Global Arms Sales Soar to 10-Year High

Francois Hollande
French President Francois Hollande holds a submarine scale model during a visit to naval shipbuilder DCNS headquarters after the firm won a deal to build a fleet of 12 submarines for Australia, Paris, April 26. Christophe Petit-Tesson/Pool/Reuters

The global arms trade marked the biggest year-on-year sales increase in 2015, according to a private intelligence firm.

IHS Jane's Global Defence Trade Report showed that Saudi Arabia continued to be the world's number one arms buyer, followed by India, Australia, Egypt and South Korea, in that order,

The world's number one arms seller was the U.S., followed by Russia, Germany and France in second, third and fourth places respectively.

The research valued the world defense industry at $65 billion, up $6.6 billion from 2014.

"One of the key driving factors is that defense exports are correlated to the situations in the South China seas and the Middle East," Ben Moores, senior analyst at IHS tells Newsweek.

"A number of things has lead to Saudi Arabia's defense importing. They have two multi-role fighter jet programmes. During the oil price boom, they ordered a lot of equipment which they are receiving right now and they have very large reserves which means they can sustain this."

"The other factor," he adds, "is that they are buying new types of capabilities that they were not before. Traditionally, they were buying heavy conventional arms. Now they are buying ISR intelligence equipment and kit to monitor the situation on the ground. They are also purchasing equipment that allows them to intervene at a tactical level."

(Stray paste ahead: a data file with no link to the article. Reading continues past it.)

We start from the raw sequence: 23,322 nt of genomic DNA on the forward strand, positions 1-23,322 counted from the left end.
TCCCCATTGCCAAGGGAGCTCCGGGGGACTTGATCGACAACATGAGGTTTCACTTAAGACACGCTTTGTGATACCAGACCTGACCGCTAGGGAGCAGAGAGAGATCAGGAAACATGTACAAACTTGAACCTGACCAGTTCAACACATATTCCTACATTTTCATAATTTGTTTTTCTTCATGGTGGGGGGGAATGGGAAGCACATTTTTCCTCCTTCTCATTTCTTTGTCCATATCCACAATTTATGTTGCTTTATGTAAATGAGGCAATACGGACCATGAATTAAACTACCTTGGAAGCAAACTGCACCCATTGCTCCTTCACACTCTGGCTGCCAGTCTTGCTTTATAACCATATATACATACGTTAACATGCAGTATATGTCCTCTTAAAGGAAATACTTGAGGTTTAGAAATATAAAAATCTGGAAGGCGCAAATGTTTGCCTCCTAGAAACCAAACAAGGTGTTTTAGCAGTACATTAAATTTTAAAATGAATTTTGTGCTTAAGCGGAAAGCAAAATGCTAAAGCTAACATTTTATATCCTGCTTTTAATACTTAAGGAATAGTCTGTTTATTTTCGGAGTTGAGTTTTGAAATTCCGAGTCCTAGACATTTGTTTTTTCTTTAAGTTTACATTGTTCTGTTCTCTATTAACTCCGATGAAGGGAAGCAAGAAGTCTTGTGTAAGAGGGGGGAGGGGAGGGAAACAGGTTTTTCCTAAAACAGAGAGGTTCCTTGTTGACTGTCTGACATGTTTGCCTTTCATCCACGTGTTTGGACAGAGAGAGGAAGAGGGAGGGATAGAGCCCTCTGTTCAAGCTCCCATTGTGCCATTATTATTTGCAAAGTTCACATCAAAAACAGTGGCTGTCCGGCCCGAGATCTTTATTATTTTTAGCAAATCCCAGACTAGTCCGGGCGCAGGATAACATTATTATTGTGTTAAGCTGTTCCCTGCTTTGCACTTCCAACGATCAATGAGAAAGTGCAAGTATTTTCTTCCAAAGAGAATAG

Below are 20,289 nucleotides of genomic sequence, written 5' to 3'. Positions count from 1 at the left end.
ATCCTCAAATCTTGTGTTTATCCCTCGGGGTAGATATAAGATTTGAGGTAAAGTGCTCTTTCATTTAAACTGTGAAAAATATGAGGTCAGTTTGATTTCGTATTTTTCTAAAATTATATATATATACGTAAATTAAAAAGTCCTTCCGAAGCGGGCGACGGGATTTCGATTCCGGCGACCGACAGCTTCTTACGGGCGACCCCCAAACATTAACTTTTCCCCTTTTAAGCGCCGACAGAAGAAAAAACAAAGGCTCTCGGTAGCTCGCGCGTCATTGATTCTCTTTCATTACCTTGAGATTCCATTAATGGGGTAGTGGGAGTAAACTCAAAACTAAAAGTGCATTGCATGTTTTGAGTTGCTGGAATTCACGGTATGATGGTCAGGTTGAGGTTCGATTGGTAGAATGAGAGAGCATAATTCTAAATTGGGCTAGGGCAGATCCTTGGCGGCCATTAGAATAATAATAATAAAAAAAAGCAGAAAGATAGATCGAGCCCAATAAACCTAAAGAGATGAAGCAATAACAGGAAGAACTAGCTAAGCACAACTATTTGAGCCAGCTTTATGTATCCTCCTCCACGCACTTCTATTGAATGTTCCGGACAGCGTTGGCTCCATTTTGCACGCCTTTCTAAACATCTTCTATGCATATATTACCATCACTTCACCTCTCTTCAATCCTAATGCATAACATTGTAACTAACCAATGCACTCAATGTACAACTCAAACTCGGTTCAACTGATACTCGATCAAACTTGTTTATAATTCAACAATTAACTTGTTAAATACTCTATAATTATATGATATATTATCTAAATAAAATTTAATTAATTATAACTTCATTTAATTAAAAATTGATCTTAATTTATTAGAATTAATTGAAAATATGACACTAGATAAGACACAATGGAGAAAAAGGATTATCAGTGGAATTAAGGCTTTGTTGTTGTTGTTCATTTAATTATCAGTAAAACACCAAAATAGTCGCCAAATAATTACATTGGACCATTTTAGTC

The report also anticipates that France, whose defense sales have proven a recurring success for a government incapable of jumpstarting an otherwise sluggish economy, could continue its arms dealing revolution.

Its sales to Saudi Arabia, Algeria, India, Brazil and Australia could see it become not only Europe's top arms seller, but the world's second biggest arms seller by 2018, should a $39 billion submarine deal with Australia go through.

"The fact that France is going to overtake the Russians is huge because it is unlike anything we have seen for decades. There has not been a change in the top two in a long time," Moores says. "The French have benefited in the Middle East and Saudi and the United Arab Emirates are big buyers. "U.S. government issues restrain the U.S. from selling to the Middle East but France does not have similar issues, especially with more technologically capable equipment".

"If this change does happen, questions will be asked in Russia as to what is happening to the defense industry. The state has a greater relative control of the media so they will not be too worried about public opinion because they can say what they want, although industry people will be disappointed."

"For France, it will be a very big deal, however," Moores says. "Hollande, who is not very popular at the moment will be able to say he has brought jobs and industry to France in a way that, say, the British government has not been able to."